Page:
Jasper offered her an opal necklace; Rose a gold necklace. Which looked best against her black dress? Which did indeed, said Mrs. Ramsay absent-mindedly, looking at her neck and shoulders (but avoiding her face) in the glass. And then, while the children rummaged among her things, she looked out of the window…
She let them take their time to choose: she let Rose, particularly, take up this and then that, and hold her jewels against the black dress, for this little ceremony of choosing jewels, which was gone through every night, was what Rose liked best, she knew. She had some hidden reason of her own for attaching great importance to this choosing what her mother was to wear. What was the reason, Mrs. Ramsay wondered, standing still to let her clasp the necklace she had chosen, divining, through her own past, some deep, some buried, some quite speechless feeling that one had for one’s mother at Rose’s age. Like all feelings felt for oneself, Mrs. Ramsay thought, it made one sad. It was so inadequate, what one could give in return; and what Rose felt was quite out of proportion to anything she actually was. And Rose would grow up; and Rose would suffer, she supposed, with these deep feelings, and she said she was ready now, and they would go down, and Jasper, because he was the gentleman, should give her his arm, and Rose, as she was the lady, should carry her handkerchief (she gave her the handkerchief), and what else? oh, yes, it might be cold: a shawl. Choose me a shawl, she said, for that would please Rose, who was bound to suffer so.
observations: Virginia Woolf – such a great writer , such a good feminist, such a favourite on the blog with her early discussion of the business of Clothes in Books in Orlando.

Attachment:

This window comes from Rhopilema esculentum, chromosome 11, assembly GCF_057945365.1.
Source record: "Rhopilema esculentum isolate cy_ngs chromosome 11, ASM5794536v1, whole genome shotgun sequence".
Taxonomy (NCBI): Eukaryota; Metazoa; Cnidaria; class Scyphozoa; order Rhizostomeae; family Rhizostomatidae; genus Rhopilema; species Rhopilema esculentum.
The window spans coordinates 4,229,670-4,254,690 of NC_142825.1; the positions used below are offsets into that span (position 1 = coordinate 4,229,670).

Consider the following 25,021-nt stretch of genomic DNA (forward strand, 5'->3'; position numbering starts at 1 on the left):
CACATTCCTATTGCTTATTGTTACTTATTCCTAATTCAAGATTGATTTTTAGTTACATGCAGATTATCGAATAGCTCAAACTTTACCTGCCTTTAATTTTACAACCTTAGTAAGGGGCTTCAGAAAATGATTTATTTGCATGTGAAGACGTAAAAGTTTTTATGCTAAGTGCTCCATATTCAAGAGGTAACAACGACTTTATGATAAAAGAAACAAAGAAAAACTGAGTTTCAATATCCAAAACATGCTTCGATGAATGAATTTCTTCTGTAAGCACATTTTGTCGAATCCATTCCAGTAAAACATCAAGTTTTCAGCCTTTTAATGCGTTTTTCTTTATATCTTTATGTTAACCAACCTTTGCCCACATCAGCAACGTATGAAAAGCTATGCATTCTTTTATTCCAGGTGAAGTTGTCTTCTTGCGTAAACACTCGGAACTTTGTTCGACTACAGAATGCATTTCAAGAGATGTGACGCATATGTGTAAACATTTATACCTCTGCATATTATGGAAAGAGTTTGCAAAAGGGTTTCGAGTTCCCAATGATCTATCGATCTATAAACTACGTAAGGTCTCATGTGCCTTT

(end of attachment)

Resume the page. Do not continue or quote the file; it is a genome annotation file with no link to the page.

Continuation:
And To the Lighthouse – a wonderful book, a long-time favourite. And it is, it still is. But investigating the question of the boeuf en daube for a recent Guardian books blog piece, I found much of concern among the household arrangements.
For a start, Woolf has obviously never cooked a boeuf en daube, and neither has Mrs Ramsay, heroine of the book. They both appear to believe that the dish has knife-edge timing, and can burn, and that the bay-leaf ‘needs to be done to a turn’ – all of which is nonsense. The dish sounds delicious (Woolf has plainly eaten it, and a good one at that), and Mrs R says complacently - as she dishes it out like the dining-room queen she is, finding a specially tender piece for Mr Bankes - that it is her grandmother’s recipe.
But it has been cooked by someone called Mildred, and it is her masterpiece. While the dish is being finished off, Mrs Ramsay has spent the time upstairs putting on her black dress and letting the children choose her accessories.
There’ll be more about domestic matters chez Ramsay, and more about Mildred, later in the week.
And go to Elizabeth David to find out how to make a boeuf en daube.
Virginia Woolf is also on the blog here.
The picture is a fashion illustration for the French designer Madeleine Cheruit.